June 20, 2005 7:55 AM PDT
Google vs. Yahoo: Clash of cultures
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portal like Yahoo that offers services like free Web e-mail, social networking, publishing tools, maps, shopping, news and video search, and now brand advertising sales.
"There's a constant focus on each other," said a former Yahoo employee who asked to remain anonymous. "We (would) know everything they're working on, they (would) know everything we're working on."
They're fighting over a bigger cut of the currently $8 billion global search advertising business, which is expected to be worth $22 billion in five years, according to Piper Jaffray. What's more, search ads are increasingly part of lucrative brand advertising campaigns. Worldwide online brand advertising is expected to grow 21 percent this year from $11.3 billion to $18.2 billion, according to Goldman Sachs.
So far, both companies are prospering. In the first three months of the year, Google reported revenue that doubled year over year to $1.26 billion with net income of $369.2 million, nearly six times more than in the comparable period in 2004. Yahoo's revenue during the same time rose 35 percent to $1.17 billion and net income doubled to $205 million. Yahoo's market capitalization is $51 billion; Google's is $76 billion.
But the approaches these two companies are using to go after the same advertising dollars are remarkably different, and are a reflection of the skills of their top executives.
Semel shakes up Yahoo
Semel arrived at Yahoo at perhaps the lowest point in its history, replacing popular chief executive Tim Koogle four years ago. He brought with him a reputation as a no-nonsense businessman with an eye for the big picture and a Rolodex filled with Hollywood contacts.
A year later, Semel brought in Dan Rosensweig as the company's chief operating officer. Rosensweig, a former executive at CNET Networks (the publisher of News.com), clamped down on spending and made individuals accountable for the profitability of their divisions.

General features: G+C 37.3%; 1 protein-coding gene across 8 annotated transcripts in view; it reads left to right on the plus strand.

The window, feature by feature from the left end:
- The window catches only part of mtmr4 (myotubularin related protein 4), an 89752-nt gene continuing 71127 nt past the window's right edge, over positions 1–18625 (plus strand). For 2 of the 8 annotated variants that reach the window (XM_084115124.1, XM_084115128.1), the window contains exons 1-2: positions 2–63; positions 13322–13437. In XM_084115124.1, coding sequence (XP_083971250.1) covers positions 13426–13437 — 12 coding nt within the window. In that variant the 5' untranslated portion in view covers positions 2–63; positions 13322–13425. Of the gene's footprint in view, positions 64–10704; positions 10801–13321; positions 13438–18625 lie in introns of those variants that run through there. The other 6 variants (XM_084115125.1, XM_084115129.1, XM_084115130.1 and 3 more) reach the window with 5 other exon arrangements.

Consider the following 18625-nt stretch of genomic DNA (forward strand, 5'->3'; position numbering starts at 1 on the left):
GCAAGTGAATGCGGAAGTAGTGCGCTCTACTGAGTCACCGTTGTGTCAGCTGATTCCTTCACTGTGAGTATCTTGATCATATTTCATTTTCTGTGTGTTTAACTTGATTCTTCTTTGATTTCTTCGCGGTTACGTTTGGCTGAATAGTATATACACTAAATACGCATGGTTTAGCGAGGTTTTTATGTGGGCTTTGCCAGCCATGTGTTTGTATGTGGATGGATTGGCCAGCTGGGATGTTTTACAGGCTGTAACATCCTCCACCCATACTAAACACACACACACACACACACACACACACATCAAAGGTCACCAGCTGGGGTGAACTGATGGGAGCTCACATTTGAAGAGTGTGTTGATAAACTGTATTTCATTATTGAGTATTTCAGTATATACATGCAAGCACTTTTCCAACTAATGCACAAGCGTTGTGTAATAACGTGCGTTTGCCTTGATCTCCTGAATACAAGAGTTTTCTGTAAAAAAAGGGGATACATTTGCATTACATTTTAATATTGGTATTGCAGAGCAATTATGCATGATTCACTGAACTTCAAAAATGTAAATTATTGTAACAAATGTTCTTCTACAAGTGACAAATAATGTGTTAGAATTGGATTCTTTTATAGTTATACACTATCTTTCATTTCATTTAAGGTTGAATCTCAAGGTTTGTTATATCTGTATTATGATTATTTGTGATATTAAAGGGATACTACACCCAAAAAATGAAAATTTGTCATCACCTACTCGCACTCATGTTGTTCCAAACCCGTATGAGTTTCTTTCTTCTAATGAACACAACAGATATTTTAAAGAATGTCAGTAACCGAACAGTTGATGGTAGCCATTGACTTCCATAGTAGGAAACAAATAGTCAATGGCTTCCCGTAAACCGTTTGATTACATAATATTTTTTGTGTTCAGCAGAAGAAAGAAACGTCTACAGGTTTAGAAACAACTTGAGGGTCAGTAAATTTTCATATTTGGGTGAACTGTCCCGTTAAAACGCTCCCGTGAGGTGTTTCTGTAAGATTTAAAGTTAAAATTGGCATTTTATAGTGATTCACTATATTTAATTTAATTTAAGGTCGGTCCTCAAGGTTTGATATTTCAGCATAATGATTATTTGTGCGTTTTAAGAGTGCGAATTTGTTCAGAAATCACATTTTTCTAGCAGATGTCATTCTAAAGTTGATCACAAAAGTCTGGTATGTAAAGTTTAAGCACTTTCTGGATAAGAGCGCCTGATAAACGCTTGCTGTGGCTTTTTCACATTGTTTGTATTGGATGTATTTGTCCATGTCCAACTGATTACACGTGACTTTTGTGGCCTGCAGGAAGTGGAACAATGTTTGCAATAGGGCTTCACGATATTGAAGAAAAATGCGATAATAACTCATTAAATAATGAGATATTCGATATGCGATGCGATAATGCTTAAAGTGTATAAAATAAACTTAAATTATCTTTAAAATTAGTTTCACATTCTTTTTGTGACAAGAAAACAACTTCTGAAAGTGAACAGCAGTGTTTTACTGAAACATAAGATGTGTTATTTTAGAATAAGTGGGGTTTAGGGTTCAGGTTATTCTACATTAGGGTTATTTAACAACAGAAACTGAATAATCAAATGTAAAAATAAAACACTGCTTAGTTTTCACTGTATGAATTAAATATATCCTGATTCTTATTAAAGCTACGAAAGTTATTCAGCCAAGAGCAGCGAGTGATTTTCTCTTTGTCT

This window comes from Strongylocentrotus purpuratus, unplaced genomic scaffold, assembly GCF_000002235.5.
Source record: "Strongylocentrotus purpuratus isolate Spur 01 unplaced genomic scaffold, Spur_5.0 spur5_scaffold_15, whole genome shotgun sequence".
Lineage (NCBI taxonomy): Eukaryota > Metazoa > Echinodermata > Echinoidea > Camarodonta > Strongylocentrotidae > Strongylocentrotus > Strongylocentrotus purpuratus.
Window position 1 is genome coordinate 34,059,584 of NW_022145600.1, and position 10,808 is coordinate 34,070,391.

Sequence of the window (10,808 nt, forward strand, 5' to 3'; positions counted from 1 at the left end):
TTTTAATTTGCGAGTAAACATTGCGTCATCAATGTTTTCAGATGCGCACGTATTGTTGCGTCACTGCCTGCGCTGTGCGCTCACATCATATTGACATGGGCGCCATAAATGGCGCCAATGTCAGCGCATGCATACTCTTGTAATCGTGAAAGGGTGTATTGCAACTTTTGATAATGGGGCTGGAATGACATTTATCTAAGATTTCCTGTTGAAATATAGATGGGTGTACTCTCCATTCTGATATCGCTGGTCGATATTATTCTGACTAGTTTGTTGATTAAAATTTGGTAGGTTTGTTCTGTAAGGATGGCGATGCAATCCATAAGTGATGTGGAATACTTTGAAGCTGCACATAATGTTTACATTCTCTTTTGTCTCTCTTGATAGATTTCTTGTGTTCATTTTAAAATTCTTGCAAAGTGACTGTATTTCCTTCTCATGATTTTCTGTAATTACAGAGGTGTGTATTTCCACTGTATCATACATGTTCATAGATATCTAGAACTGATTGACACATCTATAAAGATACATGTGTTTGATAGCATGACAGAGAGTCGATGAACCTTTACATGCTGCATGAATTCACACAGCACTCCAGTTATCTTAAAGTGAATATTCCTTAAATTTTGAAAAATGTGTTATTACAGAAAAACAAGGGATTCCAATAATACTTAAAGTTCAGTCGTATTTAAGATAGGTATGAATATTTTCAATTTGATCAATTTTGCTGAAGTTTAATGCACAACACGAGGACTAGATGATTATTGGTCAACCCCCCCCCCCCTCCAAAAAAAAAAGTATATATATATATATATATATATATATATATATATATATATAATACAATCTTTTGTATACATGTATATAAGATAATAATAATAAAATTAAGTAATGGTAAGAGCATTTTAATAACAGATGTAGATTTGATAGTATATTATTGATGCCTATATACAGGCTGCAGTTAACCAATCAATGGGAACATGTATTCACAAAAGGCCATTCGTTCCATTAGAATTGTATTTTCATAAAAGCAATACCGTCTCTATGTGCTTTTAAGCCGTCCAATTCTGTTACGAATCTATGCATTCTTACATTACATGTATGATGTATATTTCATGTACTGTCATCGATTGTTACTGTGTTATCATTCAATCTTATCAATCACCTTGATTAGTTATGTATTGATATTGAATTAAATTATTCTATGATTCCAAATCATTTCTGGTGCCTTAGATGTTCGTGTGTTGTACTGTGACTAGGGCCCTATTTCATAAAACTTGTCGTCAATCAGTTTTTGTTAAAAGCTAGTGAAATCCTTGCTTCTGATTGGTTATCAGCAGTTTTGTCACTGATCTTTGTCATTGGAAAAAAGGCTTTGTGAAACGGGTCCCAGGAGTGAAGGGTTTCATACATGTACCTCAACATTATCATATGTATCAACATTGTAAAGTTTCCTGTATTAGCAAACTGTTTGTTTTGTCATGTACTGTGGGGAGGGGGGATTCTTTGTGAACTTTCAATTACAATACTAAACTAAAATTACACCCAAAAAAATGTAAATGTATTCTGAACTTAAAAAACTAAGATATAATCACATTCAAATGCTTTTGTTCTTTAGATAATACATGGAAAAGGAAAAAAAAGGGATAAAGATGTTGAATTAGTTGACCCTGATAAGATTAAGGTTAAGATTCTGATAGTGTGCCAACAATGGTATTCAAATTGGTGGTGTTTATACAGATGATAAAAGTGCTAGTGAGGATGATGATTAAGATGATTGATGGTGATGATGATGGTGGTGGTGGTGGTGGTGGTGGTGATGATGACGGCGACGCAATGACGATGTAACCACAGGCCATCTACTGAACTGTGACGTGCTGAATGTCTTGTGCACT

That's not to say they didn't spend aggressively on acquisitions. From 2002 to 2003, Yahoo bought search engine Inktomi for $235 million, employment site HotJobs for $436 million, and commercial search pioneer Overture Services for $1.7 billion.
Yahoo has taken a less financially risky approach in the last year despite its growing profits. It's been systematically examining and buying upstarts in up-and-coming markets. An example is last week's acquisition of voice over Internet Protocol (VoIP) company DialPad. Others have included the photo-tagging site Flickr and e-mail company Oddpost. All the recent acquisitions were so small they didn't significantly impact earnings, so financial terms were not disclosed.
Yahoo, many analysts believe, is entering a new era as a media company rather than a tech innovator. It's been building a Hollywood headquarters and an entertainment team under newly hired Lloyd Braun, a former ABC executive. Sources say that Semel will spend more of his time there. In Hollywood, the company will be in a better position to strike partnerships, license content and create new original programming.
That's not to say Yahoo is ignoring its own technology, which proponents say gets the short shrift when compared with Google. When Yahoo acquired Overture, it also landed AltaVista, one of the oldest search engines on the Internet, along with Inktomi. Top-notch engineers came with the acquisitions. Yahoo also recently hired Ysama Fayyad, a rocket scientist from NASA's jet propulsion team, to head up its research labs.
"The technical skill that it takes to scale (products) for 400 million users is something Yahoo hasn't been given credit for in the past. It requires rocket science," said Yahoo spokeswoman Joanna Stevens.
Yang also spearheaded an effort to attract top engineering talent.
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